Visit our Kickstarter and make sure you’re the first on your street to go mad!

Review of Chasing Cloud

28 Apr

Chasing Cloud is a novel by David M. Smith available in paperback and on Kindle from Amazon. Subtitled ‘A Tarxian Novel’, you may imagine it is a fantasy novel, but, while it may well appeal to fans of fictional worlds, it’s actually set in ancient Malta during the Copper Age (although Smith, naturally, has had to be inventive with the minimal evidence available).

Chasing Cloud

The priest Lamaxe finds his life disrupted by the disappearance of his childhood friend, his burgeoning relation ship with a sculptress working on the temple, and a mission to bring back an idol of their goddess to enhance the temple’s standing, requiring him to leave the island. The search for the missing girl, the titular Cloud, and the journey to Sicily to explore a different culture, drawing upon what little is known through archaeology and extrapolating convincingly.

The mystery of Cloud’s disappearance is an effective plot that both provides the skeleton upon which to hang other adventures, such as encounters with pirates, and leads to a showdown of its own, one that will change Lamaxe’s life forever.

Smith has produced a fine novel that will appeal to fans of historical fiction, mysteries and, quite probably, fantasy fans in search of something a bit different, although it is relentlessly mundane in nature. It has an accessible ‘young adult’ feel to it, without compromising on the setting. About the only potential flaws are that it was a little slow to get going, which may put off those readers who have to be constantly stimulated with action, and there is a little sex (neither graphic nor out of place) that prudish readers may be uncomfortable with, as well as references to animal sacrifice that, while not particularly gory, may be off-putting to those who find the thought of any harm coming to animals unpalatable.

Those minor caveats aside, Chasing Cloud is an enjoyable read, unusual and intriguing, that I’d definitely recommend.

Locum Who?

8 Feb

Peter Capaldi is going and it’s time to find a locum to fill the famous Doctor’s shoes…

Along with a black James Bond, a female Doctor Who with a male companion is the most common ‘politically-correct’ change to an established character that crops up. I’ve advocated a black Doctor in the past – not for any reason other than because there have been some excellent black actors who would be perfect for the role. But, a female Doctor wouldn’t sit right with me.

Let’s tackle the male companion first. There’s no reason a male Doctor cannot have a male companion. In the first half of the original series, there usually was a mixture of male and female companions, and often of age. By the end of the original series, there was usually only one companion, who was female and this has been common since the revival. While it originally arose from the idea that a ‘bit of totty’ would attract the dads, I think the reason it was retained was because, especially with the example of the final original-series companion, Ace, a strong female companion made a good counterpoint to the male Doctor. But, there’s no reason why the companion must always be female, young, or in the singular. The companions offer plenty of opportunity to mix things up.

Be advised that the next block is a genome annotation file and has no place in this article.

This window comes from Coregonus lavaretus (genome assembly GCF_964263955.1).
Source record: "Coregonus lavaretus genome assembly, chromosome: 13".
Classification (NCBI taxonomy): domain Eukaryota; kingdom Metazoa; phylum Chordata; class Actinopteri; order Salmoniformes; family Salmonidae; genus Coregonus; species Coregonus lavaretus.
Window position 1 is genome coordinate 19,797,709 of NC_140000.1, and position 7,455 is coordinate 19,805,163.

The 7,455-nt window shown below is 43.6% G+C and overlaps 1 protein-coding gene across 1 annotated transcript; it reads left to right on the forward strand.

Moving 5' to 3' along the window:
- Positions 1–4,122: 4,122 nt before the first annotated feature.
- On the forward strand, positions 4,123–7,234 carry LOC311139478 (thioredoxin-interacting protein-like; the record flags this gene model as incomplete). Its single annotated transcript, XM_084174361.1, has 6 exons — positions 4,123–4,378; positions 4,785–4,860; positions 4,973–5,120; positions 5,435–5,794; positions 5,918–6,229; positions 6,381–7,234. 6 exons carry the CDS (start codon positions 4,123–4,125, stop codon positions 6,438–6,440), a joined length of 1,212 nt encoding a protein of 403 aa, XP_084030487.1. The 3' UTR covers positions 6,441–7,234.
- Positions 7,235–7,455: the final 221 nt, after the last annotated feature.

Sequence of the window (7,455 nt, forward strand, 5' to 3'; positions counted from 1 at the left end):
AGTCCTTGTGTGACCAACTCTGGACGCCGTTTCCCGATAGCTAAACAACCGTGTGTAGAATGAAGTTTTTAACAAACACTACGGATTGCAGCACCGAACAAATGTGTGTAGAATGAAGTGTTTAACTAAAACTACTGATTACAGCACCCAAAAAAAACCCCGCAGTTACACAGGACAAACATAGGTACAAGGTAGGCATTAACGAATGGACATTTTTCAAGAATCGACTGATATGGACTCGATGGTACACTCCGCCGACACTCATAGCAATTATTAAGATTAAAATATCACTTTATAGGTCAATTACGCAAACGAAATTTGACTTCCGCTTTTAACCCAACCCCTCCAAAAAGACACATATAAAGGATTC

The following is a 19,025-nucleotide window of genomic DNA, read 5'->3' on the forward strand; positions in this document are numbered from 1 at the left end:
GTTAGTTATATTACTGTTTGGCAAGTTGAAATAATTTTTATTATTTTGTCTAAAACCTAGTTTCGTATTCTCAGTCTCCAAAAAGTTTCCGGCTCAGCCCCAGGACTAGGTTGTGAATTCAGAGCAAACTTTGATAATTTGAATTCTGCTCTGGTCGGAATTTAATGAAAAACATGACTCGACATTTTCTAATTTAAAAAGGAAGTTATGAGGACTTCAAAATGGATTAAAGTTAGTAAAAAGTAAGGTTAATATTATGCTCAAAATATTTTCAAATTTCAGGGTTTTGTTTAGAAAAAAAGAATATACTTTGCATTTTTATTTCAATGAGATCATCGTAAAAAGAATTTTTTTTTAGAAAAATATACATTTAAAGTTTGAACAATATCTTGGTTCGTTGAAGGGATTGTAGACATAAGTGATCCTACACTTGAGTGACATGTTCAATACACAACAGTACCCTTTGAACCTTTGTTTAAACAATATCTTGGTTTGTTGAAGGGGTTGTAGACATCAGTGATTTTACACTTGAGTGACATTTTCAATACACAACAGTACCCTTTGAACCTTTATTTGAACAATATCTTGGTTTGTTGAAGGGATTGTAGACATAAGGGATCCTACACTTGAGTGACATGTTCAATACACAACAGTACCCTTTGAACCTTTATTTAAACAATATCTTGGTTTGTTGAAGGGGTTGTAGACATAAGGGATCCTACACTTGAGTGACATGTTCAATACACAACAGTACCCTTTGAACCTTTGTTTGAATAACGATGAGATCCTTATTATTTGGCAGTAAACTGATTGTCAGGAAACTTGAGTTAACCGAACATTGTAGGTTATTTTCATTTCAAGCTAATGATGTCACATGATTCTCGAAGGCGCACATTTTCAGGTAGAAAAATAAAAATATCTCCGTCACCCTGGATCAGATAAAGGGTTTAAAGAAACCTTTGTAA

But, the Doctor is a constant.

Of course, we’ve had a female incarnation of the Master (‘Missy’), but that twist worked because the Master has a history of running out of regenerations, stealing bodies and meddling with his biodata. That he would transform into a woman is almost a logical outcome of his adventures in identity. Yes, the Doctor has run through his regenerations quickly and seems to have messed with his biodata, but not to the same extent – and making gender a choice raises all sorts of questions of why he always chose to be male before, but has changed his mind now.

But, more than my feeling that it doesn’t really fit in with the established continuity of the series, is my view that the demand for a female Doctor is horribly sexist. There’s no need for the Doctor as a female role model – if people wanted a female Timelord, why not produce a series featuring Romana? – while the Doctor represents a male character who doesn’t pander to typical male stereotypes. He’s rarely violent, he’s intelligent, academic and quirky, he’s tolerant and kind. In a world where too many male role models are the opposite, he’s a welcome alternative.

Introduce a Romana series, by all means (after all, The Sarah Jane Adventures were excellent), but don’t deprive boys of the wonderful role model who is the Doctor.

Worst Witch review

13 Jan